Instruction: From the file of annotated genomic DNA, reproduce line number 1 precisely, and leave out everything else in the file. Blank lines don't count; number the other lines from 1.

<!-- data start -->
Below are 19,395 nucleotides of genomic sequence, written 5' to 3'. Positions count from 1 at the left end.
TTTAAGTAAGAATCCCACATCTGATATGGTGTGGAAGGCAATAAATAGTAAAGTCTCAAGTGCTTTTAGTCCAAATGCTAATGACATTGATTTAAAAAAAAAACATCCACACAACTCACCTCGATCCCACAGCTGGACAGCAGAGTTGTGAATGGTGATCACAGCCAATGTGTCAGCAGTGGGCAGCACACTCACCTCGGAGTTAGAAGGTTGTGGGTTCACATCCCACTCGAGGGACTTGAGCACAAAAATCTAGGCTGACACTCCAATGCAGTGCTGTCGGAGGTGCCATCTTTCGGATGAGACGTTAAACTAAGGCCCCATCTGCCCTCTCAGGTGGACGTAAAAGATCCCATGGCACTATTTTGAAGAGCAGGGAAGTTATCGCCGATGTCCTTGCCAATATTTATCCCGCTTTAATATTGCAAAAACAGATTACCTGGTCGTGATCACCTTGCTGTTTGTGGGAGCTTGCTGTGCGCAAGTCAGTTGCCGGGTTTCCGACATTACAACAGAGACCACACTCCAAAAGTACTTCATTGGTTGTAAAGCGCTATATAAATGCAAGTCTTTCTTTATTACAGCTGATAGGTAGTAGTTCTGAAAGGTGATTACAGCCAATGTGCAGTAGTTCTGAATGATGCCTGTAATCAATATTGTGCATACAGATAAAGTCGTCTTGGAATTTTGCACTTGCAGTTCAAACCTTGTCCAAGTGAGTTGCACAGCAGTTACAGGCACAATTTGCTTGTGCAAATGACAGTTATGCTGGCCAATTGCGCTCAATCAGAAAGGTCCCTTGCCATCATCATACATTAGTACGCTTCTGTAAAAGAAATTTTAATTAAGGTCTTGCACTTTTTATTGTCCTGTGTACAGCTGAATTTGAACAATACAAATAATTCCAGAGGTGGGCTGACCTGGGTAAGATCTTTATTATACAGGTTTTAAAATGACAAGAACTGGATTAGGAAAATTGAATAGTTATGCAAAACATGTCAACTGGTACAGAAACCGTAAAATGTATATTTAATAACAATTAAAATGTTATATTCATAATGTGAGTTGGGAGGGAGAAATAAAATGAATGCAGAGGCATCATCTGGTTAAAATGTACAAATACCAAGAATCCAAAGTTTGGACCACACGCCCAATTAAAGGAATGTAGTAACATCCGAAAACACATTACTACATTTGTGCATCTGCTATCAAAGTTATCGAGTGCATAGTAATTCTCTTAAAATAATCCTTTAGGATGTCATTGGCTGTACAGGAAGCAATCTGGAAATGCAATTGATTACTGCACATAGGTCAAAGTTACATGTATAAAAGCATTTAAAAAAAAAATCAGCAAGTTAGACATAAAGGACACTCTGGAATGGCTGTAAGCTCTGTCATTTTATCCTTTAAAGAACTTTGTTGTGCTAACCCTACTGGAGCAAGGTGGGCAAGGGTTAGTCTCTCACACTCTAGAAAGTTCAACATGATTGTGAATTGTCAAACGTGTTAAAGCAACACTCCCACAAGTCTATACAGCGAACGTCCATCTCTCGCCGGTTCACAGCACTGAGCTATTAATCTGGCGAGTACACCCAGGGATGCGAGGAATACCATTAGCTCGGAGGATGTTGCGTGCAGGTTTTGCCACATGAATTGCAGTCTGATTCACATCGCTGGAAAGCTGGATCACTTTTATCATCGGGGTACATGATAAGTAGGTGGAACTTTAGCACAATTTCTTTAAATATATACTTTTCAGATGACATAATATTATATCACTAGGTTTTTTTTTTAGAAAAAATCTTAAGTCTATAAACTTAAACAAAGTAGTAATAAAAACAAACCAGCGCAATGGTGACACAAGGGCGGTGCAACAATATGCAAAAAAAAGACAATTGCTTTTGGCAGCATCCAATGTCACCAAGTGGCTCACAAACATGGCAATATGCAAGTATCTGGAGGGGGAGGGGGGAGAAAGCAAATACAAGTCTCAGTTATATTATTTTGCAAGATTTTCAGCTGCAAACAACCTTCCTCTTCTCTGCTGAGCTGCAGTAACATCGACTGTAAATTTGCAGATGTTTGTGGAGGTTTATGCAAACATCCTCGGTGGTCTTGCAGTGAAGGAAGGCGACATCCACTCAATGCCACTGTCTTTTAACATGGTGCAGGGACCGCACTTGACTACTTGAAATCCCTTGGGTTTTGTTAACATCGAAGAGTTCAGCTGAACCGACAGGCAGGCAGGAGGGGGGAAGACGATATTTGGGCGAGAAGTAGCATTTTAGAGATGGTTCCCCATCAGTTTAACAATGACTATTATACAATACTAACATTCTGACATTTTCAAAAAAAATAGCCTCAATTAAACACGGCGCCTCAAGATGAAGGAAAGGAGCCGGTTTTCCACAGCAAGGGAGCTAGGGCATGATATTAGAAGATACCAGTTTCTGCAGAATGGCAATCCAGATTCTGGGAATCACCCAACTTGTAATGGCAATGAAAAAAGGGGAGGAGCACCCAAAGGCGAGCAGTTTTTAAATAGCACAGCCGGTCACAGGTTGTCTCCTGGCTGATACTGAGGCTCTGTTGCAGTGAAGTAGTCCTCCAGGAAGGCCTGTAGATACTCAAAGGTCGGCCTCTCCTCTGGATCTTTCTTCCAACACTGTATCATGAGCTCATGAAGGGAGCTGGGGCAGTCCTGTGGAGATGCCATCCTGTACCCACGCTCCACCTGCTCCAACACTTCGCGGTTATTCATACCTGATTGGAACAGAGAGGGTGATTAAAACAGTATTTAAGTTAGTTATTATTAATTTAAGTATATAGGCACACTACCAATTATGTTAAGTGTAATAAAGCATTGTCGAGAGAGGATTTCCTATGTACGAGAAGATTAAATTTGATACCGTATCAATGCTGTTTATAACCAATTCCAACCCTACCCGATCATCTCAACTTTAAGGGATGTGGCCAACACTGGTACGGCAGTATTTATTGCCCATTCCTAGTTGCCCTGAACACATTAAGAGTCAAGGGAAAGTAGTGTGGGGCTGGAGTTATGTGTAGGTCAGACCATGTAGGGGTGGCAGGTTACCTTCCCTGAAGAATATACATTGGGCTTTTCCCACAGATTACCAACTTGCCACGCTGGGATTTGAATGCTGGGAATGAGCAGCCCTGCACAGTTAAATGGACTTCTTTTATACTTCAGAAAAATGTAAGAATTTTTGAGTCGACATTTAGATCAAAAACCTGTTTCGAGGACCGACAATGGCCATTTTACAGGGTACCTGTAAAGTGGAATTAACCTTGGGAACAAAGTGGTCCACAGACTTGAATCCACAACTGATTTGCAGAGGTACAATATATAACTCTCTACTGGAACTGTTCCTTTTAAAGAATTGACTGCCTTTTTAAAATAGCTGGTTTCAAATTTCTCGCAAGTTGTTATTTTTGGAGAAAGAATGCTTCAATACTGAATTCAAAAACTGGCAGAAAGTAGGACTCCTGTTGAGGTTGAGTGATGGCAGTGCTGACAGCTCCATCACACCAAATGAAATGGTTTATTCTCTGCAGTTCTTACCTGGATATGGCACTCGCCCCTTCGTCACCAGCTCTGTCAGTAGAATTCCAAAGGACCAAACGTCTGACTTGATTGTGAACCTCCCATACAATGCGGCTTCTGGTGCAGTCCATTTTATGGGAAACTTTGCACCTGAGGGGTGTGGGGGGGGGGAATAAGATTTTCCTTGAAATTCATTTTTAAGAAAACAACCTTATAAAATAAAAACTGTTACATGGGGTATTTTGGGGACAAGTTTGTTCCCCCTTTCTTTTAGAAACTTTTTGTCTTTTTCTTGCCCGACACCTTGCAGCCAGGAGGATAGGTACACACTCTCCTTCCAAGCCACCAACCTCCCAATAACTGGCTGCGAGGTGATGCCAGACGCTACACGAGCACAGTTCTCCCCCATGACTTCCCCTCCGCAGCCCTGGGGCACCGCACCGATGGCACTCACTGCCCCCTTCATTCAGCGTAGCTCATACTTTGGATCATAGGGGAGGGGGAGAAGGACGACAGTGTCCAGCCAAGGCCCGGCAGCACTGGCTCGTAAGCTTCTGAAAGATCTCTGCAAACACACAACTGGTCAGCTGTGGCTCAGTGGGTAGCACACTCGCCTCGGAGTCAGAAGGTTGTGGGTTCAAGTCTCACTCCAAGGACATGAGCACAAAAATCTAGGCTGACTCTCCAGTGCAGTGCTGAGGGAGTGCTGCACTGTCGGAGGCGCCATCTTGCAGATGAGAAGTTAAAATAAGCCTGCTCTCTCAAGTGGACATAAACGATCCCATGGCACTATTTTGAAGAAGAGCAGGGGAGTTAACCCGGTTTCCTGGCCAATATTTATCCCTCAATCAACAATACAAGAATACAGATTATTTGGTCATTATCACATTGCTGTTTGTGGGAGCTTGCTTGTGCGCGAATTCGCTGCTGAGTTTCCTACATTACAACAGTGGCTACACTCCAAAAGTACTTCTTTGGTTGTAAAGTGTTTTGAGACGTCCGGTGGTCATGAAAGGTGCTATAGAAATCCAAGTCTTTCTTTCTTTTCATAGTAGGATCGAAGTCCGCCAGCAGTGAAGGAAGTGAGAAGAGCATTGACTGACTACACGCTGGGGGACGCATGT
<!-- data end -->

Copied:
Below are 19,395 nucleotides of genomic sequence, written 5' to 3'. Positions count from 1 at the left end.